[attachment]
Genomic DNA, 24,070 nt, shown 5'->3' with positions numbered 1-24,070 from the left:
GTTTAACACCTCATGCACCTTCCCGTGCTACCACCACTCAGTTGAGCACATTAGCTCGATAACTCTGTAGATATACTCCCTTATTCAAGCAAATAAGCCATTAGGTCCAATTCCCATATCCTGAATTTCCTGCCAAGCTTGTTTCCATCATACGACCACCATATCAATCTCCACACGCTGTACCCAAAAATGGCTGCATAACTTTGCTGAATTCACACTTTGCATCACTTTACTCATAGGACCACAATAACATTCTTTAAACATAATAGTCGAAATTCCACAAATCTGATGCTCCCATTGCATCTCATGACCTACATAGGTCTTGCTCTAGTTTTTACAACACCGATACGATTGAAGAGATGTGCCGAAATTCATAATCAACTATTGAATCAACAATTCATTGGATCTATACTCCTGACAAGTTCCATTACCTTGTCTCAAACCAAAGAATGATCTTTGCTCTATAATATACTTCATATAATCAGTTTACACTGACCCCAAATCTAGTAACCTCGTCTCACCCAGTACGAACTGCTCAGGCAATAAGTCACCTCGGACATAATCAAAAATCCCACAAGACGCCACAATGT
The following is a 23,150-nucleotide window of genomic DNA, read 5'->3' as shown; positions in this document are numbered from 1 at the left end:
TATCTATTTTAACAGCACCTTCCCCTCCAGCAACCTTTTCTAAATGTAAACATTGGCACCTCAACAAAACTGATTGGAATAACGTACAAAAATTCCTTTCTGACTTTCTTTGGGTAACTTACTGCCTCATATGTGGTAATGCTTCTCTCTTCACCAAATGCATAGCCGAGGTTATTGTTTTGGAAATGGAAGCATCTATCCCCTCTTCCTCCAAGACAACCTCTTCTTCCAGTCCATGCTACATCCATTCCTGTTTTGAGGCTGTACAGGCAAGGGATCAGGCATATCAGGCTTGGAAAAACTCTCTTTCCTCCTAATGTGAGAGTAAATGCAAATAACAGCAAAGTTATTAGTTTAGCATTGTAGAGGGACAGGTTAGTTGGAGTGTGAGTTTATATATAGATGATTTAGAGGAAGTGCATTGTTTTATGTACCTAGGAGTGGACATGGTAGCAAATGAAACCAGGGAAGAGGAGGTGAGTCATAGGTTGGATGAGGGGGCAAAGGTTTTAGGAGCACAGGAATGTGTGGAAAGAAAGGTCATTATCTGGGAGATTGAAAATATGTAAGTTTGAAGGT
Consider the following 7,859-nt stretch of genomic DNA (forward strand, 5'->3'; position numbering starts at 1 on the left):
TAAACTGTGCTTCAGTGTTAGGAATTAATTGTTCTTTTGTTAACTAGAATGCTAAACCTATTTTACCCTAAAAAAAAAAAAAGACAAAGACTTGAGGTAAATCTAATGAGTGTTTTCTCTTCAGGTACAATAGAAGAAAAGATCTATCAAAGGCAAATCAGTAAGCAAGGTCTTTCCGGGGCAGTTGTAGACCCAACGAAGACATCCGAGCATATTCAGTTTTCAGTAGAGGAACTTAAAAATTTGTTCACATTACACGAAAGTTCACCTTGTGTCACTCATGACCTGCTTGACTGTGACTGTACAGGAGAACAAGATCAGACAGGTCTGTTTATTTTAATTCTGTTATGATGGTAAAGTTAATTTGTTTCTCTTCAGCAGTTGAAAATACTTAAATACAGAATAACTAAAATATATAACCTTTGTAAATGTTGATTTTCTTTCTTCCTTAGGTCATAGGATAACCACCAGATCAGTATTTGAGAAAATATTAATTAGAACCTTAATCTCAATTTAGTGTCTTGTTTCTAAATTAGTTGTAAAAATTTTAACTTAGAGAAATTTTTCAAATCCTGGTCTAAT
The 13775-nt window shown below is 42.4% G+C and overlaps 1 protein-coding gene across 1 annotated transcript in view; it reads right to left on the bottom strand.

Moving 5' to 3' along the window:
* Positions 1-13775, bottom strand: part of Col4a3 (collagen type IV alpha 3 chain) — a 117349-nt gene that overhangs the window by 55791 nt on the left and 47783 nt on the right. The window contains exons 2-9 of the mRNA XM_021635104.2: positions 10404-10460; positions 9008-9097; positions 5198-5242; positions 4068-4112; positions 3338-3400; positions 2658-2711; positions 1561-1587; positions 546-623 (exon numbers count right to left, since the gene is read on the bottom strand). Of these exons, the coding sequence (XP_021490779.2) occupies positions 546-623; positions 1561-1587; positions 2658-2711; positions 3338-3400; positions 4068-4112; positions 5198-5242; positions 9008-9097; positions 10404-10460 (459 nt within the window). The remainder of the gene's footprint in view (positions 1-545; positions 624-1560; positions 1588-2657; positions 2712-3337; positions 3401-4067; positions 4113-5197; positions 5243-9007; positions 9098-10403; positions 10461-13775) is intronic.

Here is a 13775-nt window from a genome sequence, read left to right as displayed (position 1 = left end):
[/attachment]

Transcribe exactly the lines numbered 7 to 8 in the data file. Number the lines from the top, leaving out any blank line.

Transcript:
The 13775-nt window shown below is 42.4% G+C and overlaps 1 protein-coding gene across 1 annotated transcript in view; it reads right to left on the bottom strand.

Moving 5' to 3' along the window: